Shaman’s Crossing: Slow start, builds nicely

fantasy book reviews science fiction book reviewsbook review Robin Hobb Shaman's Crossing Shaman’s Crossing by Robin Hobb

The first thing to say is that while I’m giving Shaman’s Crossing four stars, I’d actually recommend not reading it until you’ve got Forest Mage in hand. It isn’t because Shaman’s Crossing ends on a cliffhanger (it stands fine on its own), but because it’s a very slow set-up to what is to come and I think disappointment in the pace will be assuaged if one can move smoothly from the set-up book to the (I assume) more quickly moving sequel.

The other thing to say is move on if you’re looking for standard fantasy. There be no dragons here, at least up to now. Nor any dwarves, elves, dark lords, quests, or bands of hopelessly outnumbered bad guys. Instead, we have an early American “Indian Wars” setting meeting a typical feudal fantasy setting. The central country has just won its first war, moving out the Plainspeople (translation — killing them or forcibly resettling them) so as to move farther east, where they run into the second group of indigenous people — The Specks — a forest dwelling race with rumors of magical ability that may or may not be causing a virulent plague spreading on the frontier. The Plainspeople also had their magic and charms, though these were obviated by the use of iron and increased rifle range. As the king pushes the frontier further outward, he entitles his “battle lords” — soldier’s who did well, much to the dismay of the old lords. This political triangle forms a constant undercurrent of tension throughout the novel, played out in echoing fashion at the military academy where almost all of the action takes place.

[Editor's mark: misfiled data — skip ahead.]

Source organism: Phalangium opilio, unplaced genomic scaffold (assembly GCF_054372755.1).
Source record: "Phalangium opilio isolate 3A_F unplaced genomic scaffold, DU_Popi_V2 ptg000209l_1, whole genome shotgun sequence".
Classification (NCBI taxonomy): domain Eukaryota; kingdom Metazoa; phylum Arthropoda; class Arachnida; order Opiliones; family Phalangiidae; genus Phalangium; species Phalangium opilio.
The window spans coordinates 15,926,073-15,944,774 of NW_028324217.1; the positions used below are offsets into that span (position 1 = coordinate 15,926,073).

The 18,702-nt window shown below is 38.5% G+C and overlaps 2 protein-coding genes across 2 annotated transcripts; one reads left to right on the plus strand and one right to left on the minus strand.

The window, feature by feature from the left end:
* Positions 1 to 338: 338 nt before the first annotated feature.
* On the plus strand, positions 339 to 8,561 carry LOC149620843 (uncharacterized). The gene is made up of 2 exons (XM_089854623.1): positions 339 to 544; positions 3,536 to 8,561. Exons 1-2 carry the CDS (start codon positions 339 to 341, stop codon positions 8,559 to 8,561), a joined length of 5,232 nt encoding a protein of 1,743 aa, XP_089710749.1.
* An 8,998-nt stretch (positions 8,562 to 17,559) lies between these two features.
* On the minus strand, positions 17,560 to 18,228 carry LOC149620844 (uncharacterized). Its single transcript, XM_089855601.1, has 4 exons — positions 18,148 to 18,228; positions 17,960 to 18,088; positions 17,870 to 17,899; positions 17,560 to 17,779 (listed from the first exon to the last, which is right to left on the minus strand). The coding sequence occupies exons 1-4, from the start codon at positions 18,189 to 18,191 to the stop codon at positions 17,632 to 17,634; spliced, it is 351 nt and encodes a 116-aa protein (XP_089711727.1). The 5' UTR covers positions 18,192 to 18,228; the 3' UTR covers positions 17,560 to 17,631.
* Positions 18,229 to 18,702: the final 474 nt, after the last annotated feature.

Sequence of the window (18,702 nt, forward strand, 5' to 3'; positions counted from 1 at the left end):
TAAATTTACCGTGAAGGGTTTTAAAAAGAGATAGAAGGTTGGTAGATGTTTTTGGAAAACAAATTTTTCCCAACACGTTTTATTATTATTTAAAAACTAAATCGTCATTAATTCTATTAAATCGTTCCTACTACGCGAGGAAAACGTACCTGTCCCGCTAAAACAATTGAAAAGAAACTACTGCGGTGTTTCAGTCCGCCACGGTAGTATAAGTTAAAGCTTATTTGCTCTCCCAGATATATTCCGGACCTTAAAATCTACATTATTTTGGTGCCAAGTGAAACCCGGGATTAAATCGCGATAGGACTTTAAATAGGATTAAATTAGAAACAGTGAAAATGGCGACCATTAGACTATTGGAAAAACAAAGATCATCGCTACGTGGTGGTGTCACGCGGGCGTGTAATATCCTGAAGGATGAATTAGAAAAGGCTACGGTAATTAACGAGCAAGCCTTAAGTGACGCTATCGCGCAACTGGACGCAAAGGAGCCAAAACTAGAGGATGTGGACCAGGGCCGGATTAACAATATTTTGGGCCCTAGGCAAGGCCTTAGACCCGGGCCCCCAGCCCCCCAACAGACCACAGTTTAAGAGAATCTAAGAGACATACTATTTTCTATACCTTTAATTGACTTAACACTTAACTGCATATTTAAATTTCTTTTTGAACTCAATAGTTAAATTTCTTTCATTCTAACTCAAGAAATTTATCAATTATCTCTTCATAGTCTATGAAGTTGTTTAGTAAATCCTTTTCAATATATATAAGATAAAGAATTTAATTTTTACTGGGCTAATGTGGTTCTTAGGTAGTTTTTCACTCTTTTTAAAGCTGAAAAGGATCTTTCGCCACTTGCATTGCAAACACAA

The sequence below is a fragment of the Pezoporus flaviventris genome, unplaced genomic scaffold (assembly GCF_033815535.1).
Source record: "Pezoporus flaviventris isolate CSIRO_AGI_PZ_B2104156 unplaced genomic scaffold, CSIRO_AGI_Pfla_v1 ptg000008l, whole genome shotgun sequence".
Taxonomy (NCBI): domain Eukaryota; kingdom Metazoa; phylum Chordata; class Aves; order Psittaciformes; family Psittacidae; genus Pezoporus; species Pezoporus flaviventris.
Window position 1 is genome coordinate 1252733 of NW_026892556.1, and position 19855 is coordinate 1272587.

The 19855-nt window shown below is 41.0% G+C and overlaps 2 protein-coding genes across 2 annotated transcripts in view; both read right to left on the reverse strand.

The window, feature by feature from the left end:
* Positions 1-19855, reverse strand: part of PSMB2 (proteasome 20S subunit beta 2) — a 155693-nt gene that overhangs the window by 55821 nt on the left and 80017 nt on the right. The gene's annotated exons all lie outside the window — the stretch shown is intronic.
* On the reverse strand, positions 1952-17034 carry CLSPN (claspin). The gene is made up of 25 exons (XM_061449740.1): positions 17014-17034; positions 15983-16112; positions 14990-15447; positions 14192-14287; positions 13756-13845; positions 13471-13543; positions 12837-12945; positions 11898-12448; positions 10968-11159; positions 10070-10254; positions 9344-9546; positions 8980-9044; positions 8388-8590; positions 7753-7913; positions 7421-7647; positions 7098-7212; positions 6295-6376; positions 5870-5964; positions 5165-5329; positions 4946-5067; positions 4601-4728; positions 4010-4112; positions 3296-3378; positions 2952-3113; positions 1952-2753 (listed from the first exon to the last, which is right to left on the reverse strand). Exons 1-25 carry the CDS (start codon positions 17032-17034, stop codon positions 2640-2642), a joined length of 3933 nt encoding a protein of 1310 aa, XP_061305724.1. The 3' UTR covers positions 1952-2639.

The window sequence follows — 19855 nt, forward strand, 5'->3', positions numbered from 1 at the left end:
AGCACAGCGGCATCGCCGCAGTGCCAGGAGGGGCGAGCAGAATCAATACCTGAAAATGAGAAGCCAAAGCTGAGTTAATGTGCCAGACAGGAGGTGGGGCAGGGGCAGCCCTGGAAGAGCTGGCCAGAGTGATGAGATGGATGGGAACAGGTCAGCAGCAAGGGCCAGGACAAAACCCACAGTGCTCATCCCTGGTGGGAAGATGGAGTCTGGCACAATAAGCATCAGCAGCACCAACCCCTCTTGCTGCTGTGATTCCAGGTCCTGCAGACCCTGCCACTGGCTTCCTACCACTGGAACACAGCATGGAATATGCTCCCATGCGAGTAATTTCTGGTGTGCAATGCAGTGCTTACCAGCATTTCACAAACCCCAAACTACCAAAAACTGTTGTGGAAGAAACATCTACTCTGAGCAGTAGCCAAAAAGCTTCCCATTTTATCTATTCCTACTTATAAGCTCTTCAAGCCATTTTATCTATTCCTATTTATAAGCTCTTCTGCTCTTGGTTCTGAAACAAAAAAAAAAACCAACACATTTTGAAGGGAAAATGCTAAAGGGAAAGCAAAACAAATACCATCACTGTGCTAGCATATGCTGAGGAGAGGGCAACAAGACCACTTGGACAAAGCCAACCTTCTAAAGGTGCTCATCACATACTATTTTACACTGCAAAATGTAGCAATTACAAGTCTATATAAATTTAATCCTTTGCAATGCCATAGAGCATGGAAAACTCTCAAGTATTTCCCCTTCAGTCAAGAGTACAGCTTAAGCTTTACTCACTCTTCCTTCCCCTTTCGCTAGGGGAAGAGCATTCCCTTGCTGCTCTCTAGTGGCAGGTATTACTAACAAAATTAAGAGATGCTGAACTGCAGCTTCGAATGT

Though perhaps “action” is the wrong word. Just as there are none of the traditional fantasy setting trappings, there are also none of the typical action scenes — no massed battles, no storming the dark keep, no sword fights or spell casting. Instead we have a slow coming-of-age story.

fantasy book reviews science fiction book reviewsThe main character, Nevare Burvelle, is the second son as is thus bound since birth for the soldier’s life in this highly structured society. First sons are the heirs, second sons the soldiers, and so on (women make nice wives and housekeepers). Nevare’s father was also a second son, though he’s now one of the new lords. Just about all of the story follows Nevare’s first year at the military academy where he struggles with academic and ethical issues, with the growing antagonism between the sons of old and new lords, with forming relationships, with various forms of injustice. A major secondary plot, though it takes up far less space until the final 100 pages, involves Nevare’s strange connection to one of the Shamans of the Specks and his fear that he is somehow a tool to be used against his own people.